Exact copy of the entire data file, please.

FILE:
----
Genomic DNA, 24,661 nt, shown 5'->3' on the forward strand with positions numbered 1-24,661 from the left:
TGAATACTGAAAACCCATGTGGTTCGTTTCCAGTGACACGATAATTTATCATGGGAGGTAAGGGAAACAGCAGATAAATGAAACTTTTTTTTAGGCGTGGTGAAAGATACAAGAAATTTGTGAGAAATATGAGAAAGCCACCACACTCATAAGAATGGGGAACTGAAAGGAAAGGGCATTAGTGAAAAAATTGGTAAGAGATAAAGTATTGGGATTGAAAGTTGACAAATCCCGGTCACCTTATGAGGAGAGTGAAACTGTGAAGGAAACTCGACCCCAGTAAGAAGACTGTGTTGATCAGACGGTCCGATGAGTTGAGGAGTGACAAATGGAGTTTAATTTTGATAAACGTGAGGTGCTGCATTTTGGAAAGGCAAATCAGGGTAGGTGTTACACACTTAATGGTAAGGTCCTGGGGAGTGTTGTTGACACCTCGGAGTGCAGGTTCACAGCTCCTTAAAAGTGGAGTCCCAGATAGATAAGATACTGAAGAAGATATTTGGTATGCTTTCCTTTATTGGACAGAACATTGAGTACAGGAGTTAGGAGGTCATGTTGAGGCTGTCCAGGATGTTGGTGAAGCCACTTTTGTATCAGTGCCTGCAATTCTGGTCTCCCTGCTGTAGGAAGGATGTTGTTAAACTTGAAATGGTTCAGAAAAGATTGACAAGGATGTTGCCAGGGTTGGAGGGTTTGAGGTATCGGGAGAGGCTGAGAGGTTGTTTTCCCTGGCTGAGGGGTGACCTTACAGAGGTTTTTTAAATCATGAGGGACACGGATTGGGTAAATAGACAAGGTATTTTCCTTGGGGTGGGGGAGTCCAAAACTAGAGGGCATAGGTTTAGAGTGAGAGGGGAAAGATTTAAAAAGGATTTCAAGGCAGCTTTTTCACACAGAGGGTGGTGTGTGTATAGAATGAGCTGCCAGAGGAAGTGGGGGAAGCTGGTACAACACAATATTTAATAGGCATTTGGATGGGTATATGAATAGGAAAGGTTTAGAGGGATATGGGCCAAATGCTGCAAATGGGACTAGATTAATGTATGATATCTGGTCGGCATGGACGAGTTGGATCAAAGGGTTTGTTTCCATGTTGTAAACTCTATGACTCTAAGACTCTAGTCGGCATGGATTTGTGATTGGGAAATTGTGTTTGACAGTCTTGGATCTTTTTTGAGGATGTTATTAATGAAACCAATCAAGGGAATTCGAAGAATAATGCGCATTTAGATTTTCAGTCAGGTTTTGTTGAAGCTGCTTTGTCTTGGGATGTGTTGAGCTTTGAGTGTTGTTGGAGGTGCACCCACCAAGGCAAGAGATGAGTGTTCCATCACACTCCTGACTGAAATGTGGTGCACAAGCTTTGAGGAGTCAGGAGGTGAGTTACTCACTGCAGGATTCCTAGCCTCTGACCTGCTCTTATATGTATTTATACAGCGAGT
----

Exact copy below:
Genomic DNA, 24,661 nt, shown 5'->3' on the forward strand with positions numbered 1-24,661 from the left:
TGAATACTGAAAACCCATGTGGTTCGTTTCCAGTGACACGATAATTTATCATGGGAGGTAAGGGAAACAGCAGATAAATGAAACTTTTTTTTAGGCGTGGTGAAAGATACAAGAAATTTGTGAGAAATATGAGAAAGCCACCACACTCATAAGAATGGGGAACTGAAAGGAAAGGGCATTAGTGAAAAAATTGGTAAGAGATAAAGTATTGGGATTGAAAGTTGACAAATCCCGGTCACCTTATGAGGAGAGTGAAACTGTGAAGGAAACTCGACCCCAGTAAGAAGACTGTGTTGATCAGACGGTCCGATGAGTTGAGGAGTGACAAATGGAGTTTAATTTTGATAAACGTGAGGTGCTGCATTTTGGAAAGGCAAATCAGGGTAGGTGTTACACACTTAATGGTAAGGTCCTGGGGAGTGTTGTTGACACCTCGGAGTGCAGGTTCACAGCTCCTTAAAAGTGGAGTCCCAGATAGATAAGATACTGAAGAAGATATTTGGTATGCTTTCCTTTATTGGACAGAACATTGAGTACAGGAGTTAGGAGGTCATGTTGAGGCTGTCCAGGATGTTGGTGAAGCCACTTTTGTATCAGTGCCTGCAATTCTGGTCTCCCTGCTGTAGGAAGGATGTTGTTAAACTTGAAATGGTTCAGAAAAGATTGACAAGGATGTTGCCAGGGTTGGAGGGTTTGAGGTATCGGGAGAGGCTGAGAGGTTGTTTTCCCTGGCTGAGGGGTGACCTTACAGAGGTTTTTTAAATCATGAGGGACACGGATTGGGTAAATAGACAAGGTATTTTCCTTGGGGTGGGGGAGTCCAAAACTAGAGGGCATAGGTTTAGAGTGAGAGGGGAAAGATTTAAAAAGGATTTCAAGGCAGCTTTTTCACACAGAGGGTGGTGTGTGTATAGAATGAGCTGCCAGAGGAAGTGGGGGAAGCTGGTACAACACAATATTTAATAGGCATTTGGATGGGTATATGAATAGGAAAGGTTTAGAGGGATATGGGCCAAATGCTGCAAATGGGACTAGATTAATGTATGATATCTGGTCGGCATGGACGAGTTGGATCAAAGGGTTTGTTTCCATGTTGTAAACTCTATGACTCTAAGACTCTAGTCGGCATGGATTTGTGATTGGGAAATTGTGTTTGACAGTCTTGGATCTTTTTTGAGGATGTTATTAATGAAACCAATCAAGGGAATTCGAAGAATAATGCGCATTTAGATTTTCAGTCAGGTTTTGTTGAAGCTGCTTTGTCTTGGGATGTGTTGAGCTTTGAGTGTTGTTGGAGGTGCACCCACCAAGGCAAGAGATGAGTGTTCCATCACACTCCTGACTGAAATGTGGTGCACAAGCTTTGAGGAGTCAGGAGGTGAGTTACTCACTGCAGGATTCCTAGCCTCTGACCTGCTCTTATATGTATTTATACAGCGAGT